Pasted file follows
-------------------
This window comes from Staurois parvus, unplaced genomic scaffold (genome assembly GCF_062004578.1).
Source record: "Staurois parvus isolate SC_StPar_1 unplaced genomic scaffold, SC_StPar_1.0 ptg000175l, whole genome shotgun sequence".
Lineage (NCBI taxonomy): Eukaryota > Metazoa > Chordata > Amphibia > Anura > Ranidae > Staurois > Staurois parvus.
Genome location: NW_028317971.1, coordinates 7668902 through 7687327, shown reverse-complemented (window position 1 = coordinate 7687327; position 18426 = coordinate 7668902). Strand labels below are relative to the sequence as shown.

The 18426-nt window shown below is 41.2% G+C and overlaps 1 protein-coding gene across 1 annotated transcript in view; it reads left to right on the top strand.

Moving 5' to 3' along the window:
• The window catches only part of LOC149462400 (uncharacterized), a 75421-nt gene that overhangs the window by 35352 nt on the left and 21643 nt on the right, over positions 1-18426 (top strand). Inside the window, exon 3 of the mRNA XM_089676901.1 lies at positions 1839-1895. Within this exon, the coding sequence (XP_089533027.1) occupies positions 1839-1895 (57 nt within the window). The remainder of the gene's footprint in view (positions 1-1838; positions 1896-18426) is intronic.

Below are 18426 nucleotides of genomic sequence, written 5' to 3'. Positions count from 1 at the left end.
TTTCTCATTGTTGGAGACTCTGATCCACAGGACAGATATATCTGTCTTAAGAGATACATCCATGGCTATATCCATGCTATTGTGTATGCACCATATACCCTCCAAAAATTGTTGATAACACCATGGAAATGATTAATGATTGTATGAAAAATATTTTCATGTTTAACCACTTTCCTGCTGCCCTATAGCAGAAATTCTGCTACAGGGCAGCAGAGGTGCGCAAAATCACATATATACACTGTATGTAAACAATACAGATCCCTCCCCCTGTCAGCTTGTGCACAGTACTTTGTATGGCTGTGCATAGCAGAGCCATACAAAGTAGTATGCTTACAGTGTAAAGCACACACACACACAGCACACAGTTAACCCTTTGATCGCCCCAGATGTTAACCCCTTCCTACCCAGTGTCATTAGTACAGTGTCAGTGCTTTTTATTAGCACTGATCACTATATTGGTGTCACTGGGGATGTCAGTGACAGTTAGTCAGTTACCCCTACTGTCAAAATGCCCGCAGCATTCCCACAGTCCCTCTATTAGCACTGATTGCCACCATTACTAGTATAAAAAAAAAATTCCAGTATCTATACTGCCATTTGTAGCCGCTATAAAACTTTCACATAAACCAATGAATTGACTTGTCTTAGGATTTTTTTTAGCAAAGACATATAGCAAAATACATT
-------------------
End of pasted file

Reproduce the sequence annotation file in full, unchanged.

This window comes from Staurois parvus, unplaced genomic scaffold (genome assembly GCF_062004578.1).
Source record: "Staurois parvus isolate SC_StPar_1 unplaced genomic scaffold, SC_StPar_1.0 ptg000175l, whole genome shotgun sequence".
Lineage (NCBI taxonomy): Eukaryota > Metazoa > Chordata > Amphibia > Anura > Ranidae > Staurois > Staurois parvus.
Genome location: NW_028317971.1, coordinates 7668902 through 7687327, shown reverse-complemented (window position 1 = coordinate 7687327; position 18426 = coordinate 7668902). Strand labels below are relative to the sequence as shown.

The 18426-nt window shown below is 41.2% G+C and overlaps 1 protein-coding gene across 1 annotated transcript in view; it reads left to right on the top strand.

Moving 5' to 3' along the window:
• The window catches only part of LOC149462400 (uncharacterized), a 75421-nt gene that overhangs the window by 35352 nt on the left and 21643 nt on the right, over positions 1-18426 (top strand). Inside the window, exon 3 of the mRNA XM_089676901.1 lies at positions 1839-1895. Within this exon, the coding sequence (XP_089533027.1) occupies positions 1839-1895 (57 nt within the window). The remainder of the gene's footprint in view (positions 1-1838; positions 1896-18426) is intronic.

Below are 18426 nucleotides of genomic sequence, written 5' to 3'. Positions count from 1 at the left end.
TTTCTCATTGTTGGAGACTCTGATCCACAGGACAGATATATCTGTCTTAAGAGATACATCCATGGCTATATCCATGCTATTGTGTATGCACCATATACCCTCCAAAAATTGTTGATAACACCATGGAAATGATTAATGATTGTATGAAAAATATTTTCATGTTTAACCACTTTCCTGCTGCCCTATAGCAGAAATTCTGCTACAGGGCAGCAGAGGTGCGCAAAATCACATATATACACTGTATGTAAACAATACAGATCCCTCCCCCTGTCAGCTTGTGCACAGTACTTTGTATGGCTGTGCATAGCAGAGCCATACAAAGTAGTATGCTTACAGTGTAAAGCACACACACACACAGCACACAGTTAACCCTTTGATCGCCCCAGATGTTAACCCCTTCCTACCCAGTGTCATTAGTACAGTGTCAGTGCTTTTTATTAGCACTGATCACTATATTGGTGTCACTGGGGATGTCAGTGACAGTTAGTCAGTTACCCCTACTGTCAAAATGCCCGCAGCATTCCCACAGTCCCTCTATTAGCACTGATTGCCACCATTACTAGTATAAAAAAAAAATTCCAGTATCTATACTGCCATTTGTAGCCGCTATAAAACTTTCACATAAACCAATGAATTGACTTGTCTTAGGATTTTTTTTAGCAAAGACATATAGCAAAATACATT